One of the books I hope to read this year is Robert Townsend’s History’s Babel: Scholarship, Professionalization, and the Historical Enterprise in the United States, 1880-1940 (University of Chicago Press). For those of you who are unfamiliar with Townsend, he is the deputy director of the American Historical Association. He is also the guy who writes all of those reports on the state of the profession and the history job market.
Over at Inside Higher Ed, Serena Golden asks Townsend a few questions about his new book. Here is a taste of that interview:
Q: What does it mean to say that “[f]ollowing World War II, the historical enterprise was irrevocably broken”? What was the cause, and what were the results?
A: In the late 19th and early 20th century, leaders of the discipline engaged quite broadly with the various activities of history, taking a direct part in the development of professional and content standards for the schools and the gathering of historical materials. At the same time, high school teachers, leaders of historical societies, and librarians could all rise to prominent positions within the AHA. By the 1940s, however, the various spheres of historical activity had broken off into separate spheres, each with their own distinct professional structures and idioms, leaving the AHA as the province of self-defined “research men.”
The net result is not entirely negative, as the professionalization of most aspects of history led to significant improvements in the way history is taught and historical records are maintained and made available to the public. Nevertheless, the differences often generate friction across the various areas of history work when we could potentially work collaboratively. As a result, the academics are often viewed as an object of scorn for many who perceive themselves as excluded, and academics find they have little standing to intervene in questions that closely affect the public’s window into the discipline, such as teaching of history at the K-12 level and the presentation of history in a variety of cultural institutions.
Q: “It is too late to try to reconstruct a historical enterprise, but there is still time to bring the sundered pieces back together in more active conversation and collaboration with each other.” What might that entail?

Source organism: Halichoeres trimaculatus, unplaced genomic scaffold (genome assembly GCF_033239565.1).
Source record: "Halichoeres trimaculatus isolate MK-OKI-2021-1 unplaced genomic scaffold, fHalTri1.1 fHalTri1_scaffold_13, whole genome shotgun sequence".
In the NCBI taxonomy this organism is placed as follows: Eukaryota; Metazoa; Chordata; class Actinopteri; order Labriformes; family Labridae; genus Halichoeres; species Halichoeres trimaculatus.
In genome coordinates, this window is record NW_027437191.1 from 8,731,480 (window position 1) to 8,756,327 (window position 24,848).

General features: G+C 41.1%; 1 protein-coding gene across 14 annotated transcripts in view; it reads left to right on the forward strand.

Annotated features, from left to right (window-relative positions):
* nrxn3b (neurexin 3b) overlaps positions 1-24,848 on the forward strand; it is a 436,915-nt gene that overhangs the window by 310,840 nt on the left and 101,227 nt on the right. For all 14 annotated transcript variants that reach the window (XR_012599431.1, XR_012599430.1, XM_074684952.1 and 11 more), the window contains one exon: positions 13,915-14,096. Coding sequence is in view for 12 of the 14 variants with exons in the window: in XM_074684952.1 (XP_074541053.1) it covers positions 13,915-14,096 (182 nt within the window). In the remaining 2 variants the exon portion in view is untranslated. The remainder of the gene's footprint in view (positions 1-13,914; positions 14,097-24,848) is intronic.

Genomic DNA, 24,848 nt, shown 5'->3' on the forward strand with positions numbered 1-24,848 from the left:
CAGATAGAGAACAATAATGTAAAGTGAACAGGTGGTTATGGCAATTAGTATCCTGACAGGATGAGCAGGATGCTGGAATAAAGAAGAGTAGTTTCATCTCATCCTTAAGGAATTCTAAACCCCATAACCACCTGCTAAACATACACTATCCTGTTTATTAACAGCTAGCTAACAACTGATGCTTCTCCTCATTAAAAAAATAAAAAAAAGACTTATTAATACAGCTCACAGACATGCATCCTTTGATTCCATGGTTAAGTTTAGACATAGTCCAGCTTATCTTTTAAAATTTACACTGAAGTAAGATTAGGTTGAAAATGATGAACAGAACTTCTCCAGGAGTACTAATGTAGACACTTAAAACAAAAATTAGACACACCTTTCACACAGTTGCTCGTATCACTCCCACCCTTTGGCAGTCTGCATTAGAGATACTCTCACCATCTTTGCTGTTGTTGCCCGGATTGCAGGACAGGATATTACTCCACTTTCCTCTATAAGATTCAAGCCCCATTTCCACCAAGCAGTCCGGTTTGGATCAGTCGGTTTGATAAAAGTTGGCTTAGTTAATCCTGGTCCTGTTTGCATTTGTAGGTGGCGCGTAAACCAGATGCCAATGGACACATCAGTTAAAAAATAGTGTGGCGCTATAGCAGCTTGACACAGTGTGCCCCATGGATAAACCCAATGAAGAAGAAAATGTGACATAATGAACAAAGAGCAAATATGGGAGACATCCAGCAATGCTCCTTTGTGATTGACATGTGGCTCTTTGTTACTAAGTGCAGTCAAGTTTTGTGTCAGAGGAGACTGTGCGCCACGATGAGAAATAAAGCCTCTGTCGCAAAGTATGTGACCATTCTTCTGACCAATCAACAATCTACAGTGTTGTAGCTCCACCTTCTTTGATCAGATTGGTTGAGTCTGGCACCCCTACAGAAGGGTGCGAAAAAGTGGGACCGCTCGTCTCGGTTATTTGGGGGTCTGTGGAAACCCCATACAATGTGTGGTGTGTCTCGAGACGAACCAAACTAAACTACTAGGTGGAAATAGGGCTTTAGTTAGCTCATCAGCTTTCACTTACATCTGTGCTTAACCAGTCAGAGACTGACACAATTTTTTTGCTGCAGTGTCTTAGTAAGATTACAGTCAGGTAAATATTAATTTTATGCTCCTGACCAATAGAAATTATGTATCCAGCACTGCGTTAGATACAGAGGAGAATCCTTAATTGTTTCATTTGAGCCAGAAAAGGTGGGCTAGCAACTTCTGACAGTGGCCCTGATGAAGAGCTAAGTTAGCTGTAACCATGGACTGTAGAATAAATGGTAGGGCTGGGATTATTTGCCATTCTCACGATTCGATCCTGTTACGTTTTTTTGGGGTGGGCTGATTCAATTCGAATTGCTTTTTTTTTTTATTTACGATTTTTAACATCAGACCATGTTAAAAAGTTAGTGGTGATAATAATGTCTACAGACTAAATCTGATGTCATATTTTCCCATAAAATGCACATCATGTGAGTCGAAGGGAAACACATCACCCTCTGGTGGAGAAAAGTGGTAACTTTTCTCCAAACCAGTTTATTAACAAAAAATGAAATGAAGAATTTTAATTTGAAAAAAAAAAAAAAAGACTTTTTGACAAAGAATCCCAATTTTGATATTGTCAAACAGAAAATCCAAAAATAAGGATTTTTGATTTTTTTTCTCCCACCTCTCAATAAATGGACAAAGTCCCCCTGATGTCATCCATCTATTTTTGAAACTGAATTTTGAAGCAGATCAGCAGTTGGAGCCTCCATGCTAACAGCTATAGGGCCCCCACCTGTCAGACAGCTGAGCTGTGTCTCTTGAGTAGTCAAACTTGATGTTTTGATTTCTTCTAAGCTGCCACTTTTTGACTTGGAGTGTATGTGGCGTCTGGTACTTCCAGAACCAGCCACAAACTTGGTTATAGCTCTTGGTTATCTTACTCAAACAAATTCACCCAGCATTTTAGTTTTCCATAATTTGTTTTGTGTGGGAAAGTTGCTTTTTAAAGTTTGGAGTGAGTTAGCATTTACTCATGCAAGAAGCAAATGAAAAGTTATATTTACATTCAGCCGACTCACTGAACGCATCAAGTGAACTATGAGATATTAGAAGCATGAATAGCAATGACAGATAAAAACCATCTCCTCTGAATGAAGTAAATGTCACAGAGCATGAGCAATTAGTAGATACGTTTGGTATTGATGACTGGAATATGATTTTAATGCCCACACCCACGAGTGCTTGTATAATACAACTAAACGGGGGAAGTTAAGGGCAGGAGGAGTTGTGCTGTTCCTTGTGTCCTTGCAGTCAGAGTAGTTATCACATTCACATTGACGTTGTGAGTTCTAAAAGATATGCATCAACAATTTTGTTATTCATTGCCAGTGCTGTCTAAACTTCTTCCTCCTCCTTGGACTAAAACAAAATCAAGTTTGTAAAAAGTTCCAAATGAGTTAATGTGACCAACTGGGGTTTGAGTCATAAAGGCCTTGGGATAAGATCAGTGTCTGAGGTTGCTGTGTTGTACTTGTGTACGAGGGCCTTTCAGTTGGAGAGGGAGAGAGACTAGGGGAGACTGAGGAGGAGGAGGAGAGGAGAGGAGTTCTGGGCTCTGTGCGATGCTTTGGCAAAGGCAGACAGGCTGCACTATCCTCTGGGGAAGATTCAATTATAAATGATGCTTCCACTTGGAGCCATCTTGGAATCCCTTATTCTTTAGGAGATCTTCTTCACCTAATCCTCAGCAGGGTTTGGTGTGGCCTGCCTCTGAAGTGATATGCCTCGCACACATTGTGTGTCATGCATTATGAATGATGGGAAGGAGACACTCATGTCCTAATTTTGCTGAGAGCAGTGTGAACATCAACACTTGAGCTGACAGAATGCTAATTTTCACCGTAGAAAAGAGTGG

A: The book developed out of an effort to explain why and how the professional divisions built up over many decades, which can make it so difficult to come together in a spirit of mutual understanding and respect to address growing challenges to our role in public life and the financial resources necessary for that work. While those in the academic wing of the history discipline can bring substantial content knowledge to the table, they often seem to forget that their potential collaborators bring a significant amount of training and wisdom about their areas of work. As a result, I’ve been involved in a number of projects that foundered on the academics’ failure to appreciate others professional expertise, and a purist view of the way knowledge about their subject should be shaped and delivered. When these sorts of projects work well, the academics and other history professionals work with a clear understanding about the limits of our respective areas of expertise, and a willingness to work through differences about the way a particular piece of historical information may need to be organized or even simplified for different constituencies and audiences. To try to open a better foundation for that kind of discussion, I tried to show how the refinement of particular areas of expertise benefited the discipline, but also made it increasingly difficult to speak across professional lines.